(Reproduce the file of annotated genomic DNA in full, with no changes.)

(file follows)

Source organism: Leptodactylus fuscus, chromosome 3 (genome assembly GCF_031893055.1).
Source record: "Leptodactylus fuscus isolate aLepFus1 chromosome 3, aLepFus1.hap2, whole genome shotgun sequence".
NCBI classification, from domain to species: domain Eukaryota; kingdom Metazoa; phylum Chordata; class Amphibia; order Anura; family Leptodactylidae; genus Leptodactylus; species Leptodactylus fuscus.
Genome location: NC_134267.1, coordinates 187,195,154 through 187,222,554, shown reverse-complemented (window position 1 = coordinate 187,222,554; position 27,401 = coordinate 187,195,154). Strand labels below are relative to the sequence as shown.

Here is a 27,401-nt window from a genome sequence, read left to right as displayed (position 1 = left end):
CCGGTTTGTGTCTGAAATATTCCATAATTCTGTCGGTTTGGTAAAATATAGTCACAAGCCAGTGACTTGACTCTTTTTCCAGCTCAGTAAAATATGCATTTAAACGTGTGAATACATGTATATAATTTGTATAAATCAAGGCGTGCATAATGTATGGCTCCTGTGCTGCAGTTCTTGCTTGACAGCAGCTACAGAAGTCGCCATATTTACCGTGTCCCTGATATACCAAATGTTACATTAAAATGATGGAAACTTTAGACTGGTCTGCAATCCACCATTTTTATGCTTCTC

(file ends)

Source organism: Leptodactylus fuscus, chromosome 3 (genome assembly GCF_031893055.1).
Source record: "Leptodactylus fuscus isolate aLepFus1 chromosome 3, aLepFus1.hap2, whole genome shotgun sequence".
NCBI classification, from domain to species: domain Eukaryota; kingdom Metazoa; phylum Chordata; class Amphibia; order Anura; family Leptodactylidae; genus Leptodactylus; species Leptodactylus fuscus.
Genome location: NC_134267.1, coordinates 187,195,154 through 187,222,554, shown reverse-complemented (window position 1 = coordinate 187,222,554; position 27,401 = coordinate 187,195,154). Strand labels below are relative to the sequence as shown.

Here is a 27,401-nt window from a genome sequence, read left to right as displayed (position 1 = left end):
CCGGTTTGTGTCTGAAATATTCCATAATTCTGTCGGTTTGGTAAAATATAGTCACAAGCCAGTGACTTGACTCTTTTTCCAGCTCAGTAAAATATGCATTTAAACGTGTGAATACATGTATATAATTTGTATAAATCAAGGCGTGCATAATGTATGGCTCCTGTGCTGCAGTTCTTGCTTGACAGCAGCTACAGAAGTCGCCATATTTACCGTGTCCCTGATATACCAAATGTTACATTAAAATGATGGAAACTTTAGACTGGTCTGCAATCCACCATTTTTATGCTTCTC